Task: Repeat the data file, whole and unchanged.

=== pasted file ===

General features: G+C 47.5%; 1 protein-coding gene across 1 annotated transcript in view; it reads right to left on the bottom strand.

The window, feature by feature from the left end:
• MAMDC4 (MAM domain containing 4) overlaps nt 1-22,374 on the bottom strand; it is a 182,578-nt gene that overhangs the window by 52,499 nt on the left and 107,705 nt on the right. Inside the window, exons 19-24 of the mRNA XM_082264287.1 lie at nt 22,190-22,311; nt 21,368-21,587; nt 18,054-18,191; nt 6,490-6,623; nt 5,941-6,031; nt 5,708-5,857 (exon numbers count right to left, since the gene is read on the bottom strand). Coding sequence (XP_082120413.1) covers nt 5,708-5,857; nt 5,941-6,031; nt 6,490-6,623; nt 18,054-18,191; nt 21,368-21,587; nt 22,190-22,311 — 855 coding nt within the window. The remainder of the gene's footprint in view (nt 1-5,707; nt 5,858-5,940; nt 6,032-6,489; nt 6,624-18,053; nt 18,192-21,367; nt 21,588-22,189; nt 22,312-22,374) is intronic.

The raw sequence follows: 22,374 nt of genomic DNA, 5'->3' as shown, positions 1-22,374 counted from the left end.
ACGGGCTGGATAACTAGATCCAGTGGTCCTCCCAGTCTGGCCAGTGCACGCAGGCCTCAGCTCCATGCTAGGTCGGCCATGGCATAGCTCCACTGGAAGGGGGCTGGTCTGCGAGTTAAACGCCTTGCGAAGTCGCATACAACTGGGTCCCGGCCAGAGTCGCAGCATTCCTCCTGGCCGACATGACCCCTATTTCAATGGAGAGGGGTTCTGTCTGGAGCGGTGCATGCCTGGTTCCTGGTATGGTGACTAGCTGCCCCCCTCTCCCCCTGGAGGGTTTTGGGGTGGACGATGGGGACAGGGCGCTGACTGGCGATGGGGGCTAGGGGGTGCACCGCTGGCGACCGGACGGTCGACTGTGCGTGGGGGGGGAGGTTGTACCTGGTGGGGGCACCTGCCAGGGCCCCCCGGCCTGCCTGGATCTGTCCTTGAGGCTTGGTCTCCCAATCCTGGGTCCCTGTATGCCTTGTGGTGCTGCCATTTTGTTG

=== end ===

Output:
General features: G+C 47.5%; 1 protein-coding gene across 1 annotated transcript in view; it reads right to left on the bottom strand.

The window, feature by feature from the left end:
• MAMDC4 (MAM domain containing 4) overlaps nt 1-22,374 on the bottom strand; it is a 182,578-nt gene that overhangs the window by 52,499 nt on the left and 107,705 nt on the right. Inside the window, exons 19-24 of the mRNA XM_082264287.1 lie at nt 22,190-22,311; nt 21,368-21,587; nt 18,054-18,191; nt 6,490-6,623; nt 5,941-6,031; nt 5,708-5,857 (exon numbers count right to left, since the gene is read on the bottom strand). Coding sequence (XP_082120413.1) covers nt 5,708-5,857; nt 5,941-6,031; nt 6,490-6,623; nt 18,054-18,191; nt 21,368-21,587; nt 22,190-22,311 — 855 coding nt within the window. The remainder of the gene's footprint in view (nt 1-5,707; nt 5,858-5,940; nt 6,032-6,489; nt 6,624-18,053; nt 18,192-21,367; nt 21,588-22,189; nt 22,312-22,374) is intronic.

The raw sequence follows: 22,374 nt of genomic DNA, 5'->3' as shown, positions 1-22,374 counted from the left end.
ACGGGCTGGATAACTAGATCCAGTGGTCCTCCCAGTCTGGCCAGTGCACGCAGGCCTCAGCTCCATGCTAGGTCGGCCATGGCATAGCTCCACTGGAAGGGGGCTGGTCTGCGAGTTAAACGCCTTGCGAAGTCGCATACAACTGGGTCCCGGCCAGAGTCGCAGCATTCCTCCTGGCCGACATGACCCCTATTTCAATGGAGAGGGGTTCTGTCTGGAGCGGTGCATGCCTGGTTCCTGGTATGGTGACTAGCTGCCCCCCTCTCCCCCTGGAGGGTTTTGGGGTGGACGATGGGGACAGGGCGCTGACTGGCGATGGGGGCTAGGGGGTGCACCGCTGGCGACCGGACGGTCGACTGTGCGTGGGGGGGGAGGTTGTACCTGGTGGGGGCACCTGCCAGGGCCCCCCGGCCTGCCTGGATCTGTCCTTGAGGCTTGGTCTCCCAATCCTGGGTCCCTGTATGCCTTGTGGTGCTGCCATTTTGTTG